3. Dirty Carpeting/No Shoes Rule.  Not every seller is going to have the luxury or even willingness to replace dirty, worn carpeting prior to listing, but buyers are really annoyed by having to remove their shoes in these circumstances.  It generally leaves a bad, “what are they thinking” impression, not to mention it calls attention to carpeting that might be better left unscrutinized.

 2. Obvious Disrepair. If a home shows obvious signs of neglect, the buyer immediately wonders what might have been neglected that is not visible. Yours could be the most structurally sound home every constructed, but if you have holes in the drywall (due to batting practice, door slamming), cabinet doors hanging off hinges, ripped screens, or any number of other blatant repair needs, the buyer begins questioning the unseen (plumbing, electrical, HVAC). The result is usually the “what would I be getting myself into” question. 

 1. Misrepresentation. As listing agents, we all take photos from the best angles (often using that wide-angle lens to our advantage), and we go to great lengths to describe a property in the most glowing terms (heavily relying on our Thesaurus and Random Word Generator). Buyers and agents alike, however, get really annoyed when common sense truth-in-advertising practices are discarded.  I have shown homes promoted as having a “panoramic ocean view” which provided said view only from a vantage point across the street in the neighbor’s driveway or while precariously straddling the master bathtub. Don’t tell me a home shows like a “model” if you mean a model from the 1960’s. A pool-sized lot is one that, by definition, you could build a pool in, and the assumption here that we are talking about a “swimming pool”.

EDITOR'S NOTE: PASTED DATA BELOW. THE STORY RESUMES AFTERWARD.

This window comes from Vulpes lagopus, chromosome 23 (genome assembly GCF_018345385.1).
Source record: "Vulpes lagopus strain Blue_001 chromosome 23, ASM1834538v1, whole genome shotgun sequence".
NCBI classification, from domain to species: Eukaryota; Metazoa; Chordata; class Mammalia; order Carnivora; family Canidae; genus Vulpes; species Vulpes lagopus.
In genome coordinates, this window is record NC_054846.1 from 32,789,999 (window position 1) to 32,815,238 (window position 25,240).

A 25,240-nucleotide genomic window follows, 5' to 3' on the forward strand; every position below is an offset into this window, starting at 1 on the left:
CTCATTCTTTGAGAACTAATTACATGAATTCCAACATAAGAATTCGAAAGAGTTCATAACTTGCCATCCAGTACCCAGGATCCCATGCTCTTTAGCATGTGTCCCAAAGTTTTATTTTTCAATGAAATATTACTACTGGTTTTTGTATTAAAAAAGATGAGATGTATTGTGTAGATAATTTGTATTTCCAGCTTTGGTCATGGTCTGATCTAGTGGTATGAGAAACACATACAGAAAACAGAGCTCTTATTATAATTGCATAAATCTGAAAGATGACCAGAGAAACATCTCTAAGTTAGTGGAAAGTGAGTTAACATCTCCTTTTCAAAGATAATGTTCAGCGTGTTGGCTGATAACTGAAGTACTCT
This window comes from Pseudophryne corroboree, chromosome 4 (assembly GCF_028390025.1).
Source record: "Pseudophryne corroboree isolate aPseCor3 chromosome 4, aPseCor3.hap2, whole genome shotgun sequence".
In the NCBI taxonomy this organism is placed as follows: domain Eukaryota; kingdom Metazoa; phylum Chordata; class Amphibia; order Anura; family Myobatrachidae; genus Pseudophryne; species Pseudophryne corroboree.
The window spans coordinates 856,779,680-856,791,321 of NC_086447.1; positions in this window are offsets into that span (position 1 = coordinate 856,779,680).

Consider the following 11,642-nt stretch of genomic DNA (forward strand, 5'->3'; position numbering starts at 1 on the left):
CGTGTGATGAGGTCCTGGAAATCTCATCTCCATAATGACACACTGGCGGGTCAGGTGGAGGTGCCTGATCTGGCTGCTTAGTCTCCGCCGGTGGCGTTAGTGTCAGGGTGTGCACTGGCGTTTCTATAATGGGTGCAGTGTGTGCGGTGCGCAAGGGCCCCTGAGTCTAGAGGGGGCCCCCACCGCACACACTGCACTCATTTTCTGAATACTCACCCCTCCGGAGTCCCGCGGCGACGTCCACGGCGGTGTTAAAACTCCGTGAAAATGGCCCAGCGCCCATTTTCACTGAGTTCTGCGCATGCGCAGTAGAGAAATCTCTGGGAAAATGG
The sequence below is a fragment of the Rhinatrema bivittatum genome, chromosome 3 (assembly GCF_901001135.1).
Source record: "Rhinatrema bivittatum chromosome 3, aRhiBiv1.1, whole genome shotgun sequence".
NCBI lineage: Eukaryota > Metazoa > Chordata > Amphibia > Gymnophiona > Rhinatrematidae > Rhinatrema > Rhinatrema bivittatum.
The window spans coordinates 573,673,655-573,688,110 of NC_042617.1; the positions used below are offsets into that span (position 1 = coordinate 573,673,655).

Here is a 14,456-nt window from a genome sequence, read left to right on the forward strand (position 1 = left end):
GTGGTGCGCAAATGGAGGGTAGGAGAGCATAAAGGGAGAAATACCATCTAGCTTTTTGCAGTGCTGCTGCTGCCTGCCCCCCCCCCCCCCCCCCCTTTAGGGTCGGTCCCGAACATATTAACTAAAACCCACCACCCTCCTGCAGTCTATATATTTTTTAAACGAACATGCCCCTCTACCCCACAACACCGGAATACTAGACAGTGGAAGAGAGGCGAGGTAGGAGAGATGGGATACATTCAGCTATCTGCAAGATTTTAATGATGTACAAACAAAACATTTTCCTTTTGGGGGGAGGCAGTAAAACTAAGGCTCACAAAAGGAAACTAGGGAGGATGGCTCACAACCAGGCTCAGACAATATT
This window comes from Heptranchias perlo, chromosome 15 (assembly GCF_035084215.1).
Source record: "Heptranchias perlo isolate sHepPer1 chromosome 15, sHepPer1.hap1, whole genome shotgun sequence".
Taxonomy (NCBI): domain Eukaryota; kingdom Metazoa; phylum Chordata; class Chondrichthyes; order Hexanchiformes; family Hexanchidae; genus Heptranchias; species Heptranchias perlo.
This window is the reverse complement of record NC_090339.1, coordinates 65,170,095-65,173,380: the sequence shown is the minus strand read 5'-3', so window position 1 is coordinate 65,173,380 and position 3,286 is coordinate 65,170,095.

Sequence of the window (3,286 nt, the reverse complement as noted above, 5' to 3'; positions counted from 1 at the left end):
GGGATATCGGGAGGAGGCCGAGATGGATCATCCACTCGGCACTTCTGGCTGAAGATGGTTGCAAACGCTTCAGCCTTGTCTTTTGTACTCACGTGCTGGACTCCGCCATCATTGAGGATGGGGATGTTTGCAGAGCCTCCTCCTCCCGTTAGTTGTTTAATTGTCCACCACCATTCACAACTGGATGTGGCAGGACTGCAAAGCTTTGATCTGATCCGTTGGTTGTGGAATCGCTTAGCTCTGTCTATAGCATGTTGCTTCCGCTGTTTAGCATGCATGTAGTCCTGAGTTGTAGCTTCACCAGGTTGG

Presentation is important in any market; in this market, it is critical. Get your agent’s advice when listing your home for sale. By following a few basic and commonsense rules of staging and showing, your buyers will more likely be running for the door… to write the offer!